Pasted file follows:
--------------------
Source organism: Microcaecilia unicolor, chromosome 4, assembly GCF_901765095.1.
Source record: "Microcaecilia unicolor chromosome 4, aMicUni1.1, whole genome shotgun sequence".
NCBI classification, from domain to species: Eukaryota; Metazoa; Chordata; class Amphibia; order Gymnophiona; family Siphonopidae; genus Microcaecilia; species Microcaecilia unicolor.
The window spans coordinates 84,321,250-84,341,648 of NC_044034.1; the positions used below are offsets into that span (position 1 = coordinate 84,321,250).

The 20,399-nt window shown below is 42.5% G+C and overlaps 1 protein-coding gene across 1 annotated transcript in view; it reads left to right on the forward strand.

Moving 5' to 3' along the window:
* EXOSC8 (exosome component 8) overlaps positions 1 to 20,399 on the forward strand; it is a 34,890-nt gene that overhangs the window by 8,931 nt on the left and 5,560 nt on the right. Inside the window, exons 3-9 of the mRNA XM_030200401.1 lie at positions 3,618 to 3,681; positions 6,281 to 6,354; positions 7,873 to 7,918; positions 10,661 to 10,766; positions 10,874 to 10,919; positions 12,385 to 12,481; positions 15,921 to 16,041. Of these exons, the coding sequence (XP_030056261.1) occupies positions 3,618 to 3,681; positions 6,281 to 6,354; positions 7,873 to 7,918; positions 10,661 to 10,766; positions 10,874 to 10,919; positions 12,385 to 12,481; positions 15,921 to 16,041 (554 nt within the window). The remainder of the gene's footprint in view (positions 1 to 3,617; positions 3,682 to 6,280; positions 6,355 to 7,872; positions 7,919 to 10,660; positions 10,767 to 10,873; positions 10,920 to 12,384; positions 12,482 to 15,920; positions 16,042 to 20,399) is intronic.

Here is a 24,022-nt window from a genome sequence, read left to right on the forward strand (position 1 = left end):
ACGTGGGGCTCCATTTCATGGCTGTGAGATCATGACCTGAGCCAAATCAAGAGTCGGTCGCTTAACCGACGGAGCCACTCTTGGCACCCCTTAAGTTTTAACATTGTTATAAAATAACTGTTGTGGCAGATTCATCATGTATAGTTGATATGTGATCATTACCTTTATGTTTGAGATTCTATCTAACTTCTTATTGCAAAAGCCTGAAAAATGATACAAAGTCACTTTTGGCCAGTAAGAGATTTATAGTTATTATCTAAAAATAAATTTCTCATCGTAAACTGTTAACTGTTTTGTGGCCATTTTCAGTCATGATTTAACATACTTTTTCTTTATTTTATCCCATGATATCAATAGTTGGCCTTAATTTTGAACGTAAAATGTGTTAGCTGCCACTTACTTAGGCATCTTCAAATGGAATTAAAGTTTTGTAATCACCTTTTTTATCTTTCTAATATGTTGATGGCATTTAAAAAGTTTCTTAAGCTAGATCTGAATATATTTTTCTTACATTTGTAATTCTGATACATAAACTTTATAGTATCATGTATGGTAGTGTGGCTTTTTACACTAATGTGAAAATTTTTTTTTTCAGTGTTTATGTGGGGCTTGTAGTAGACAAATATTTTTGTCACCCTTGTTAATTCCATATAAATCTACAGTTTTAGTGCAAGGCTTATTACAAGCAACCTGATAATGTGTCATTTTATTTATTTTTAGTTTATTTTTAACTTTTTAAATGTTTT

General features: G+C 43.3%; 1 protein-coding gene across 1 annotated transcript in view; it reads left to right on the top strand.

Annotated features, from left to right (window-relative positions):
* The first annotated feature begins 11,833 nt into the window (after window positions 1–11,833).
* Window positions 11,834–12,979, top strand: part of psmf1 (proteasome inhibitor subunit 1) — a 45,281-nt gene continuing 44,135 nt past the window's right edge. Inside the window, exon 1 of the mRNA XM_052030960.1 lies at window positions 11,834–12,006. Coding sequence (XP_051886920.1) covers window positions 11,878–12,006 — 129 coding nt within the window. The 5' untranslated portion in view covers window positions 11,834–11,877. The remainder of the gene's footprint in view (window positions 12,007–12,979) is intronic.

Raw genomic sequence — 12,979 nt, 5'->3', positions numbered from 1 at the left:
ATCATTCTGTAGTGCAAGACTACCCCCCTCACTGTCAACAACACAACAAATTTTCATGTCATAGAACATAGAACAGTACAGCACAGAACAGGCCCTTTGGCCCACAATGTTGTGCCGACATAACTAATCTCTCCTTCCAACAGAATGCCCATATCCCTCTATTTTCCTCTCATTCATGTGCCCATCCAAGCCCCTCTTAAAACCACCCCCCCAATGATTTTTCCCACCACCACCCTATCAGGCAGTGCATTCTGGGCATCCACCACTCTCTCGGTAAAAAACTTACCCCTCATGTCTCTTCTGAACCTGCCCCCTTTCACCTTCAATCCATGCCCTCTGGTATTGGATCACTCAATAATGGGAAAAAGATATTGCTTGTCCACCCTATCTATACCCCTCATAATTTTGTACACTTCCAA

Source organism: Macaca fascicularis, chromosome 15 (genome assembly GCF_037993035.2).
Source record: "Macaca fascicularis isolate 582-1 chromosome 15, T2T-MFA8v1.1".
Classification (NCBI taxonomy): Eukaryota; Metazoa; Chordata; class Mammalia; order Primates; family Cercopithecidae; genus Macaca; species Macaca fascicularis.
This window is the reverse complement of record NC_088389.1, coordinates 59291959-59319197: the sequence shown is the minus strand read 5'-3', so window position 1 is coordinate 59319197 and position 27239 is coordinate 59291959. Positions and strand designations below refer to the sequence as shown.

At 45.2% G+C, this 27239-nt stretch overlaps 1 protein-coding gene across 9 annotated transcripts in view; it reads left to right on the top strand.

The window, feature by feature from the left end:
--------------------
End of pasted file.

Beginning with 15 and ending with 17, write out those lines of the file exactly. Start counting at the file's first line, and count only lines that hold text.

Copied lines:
ATCATTCTGTAGTGCAAGACTACCCCCCTCACTGTCAACAACACAACAAATTTTCATGTCATAGAACATAGAACAGTACAGCACAGAACAGGCCCTTTGGCCCACAATGTTGTGCCGACATAACTAATCTCTCCTTCCAACAGAATGCCCATATCCCTCTATTTTCCTCTCATTCATGTGCCCATCCAAGCCCCTCTTAAAACCACCCCCCCAATGATTTTTCCCACCACCACCCTATCAGGCAGTGCATTCTGGGCATCCACCACTCTCTCGGTAAAAAACTTACCCCTCATGTCTCTTCTGAACCTGCCCCCTTTCACCTTCAATCCATGCCCTCTGGTATTGGATCACTCAATAATGGGAAAAAGATATTGCTTGTCCACCCTATCTATACCCCTCATAATTTTGTACACTTCCAA

Source organism: Macaca fascicularis, chromosome 15 (genome assembly GCF_037993035.2).
Source record: "Macaca fascicularis isolate 582-1 chromosome 15, T2T-MFA8v1.1".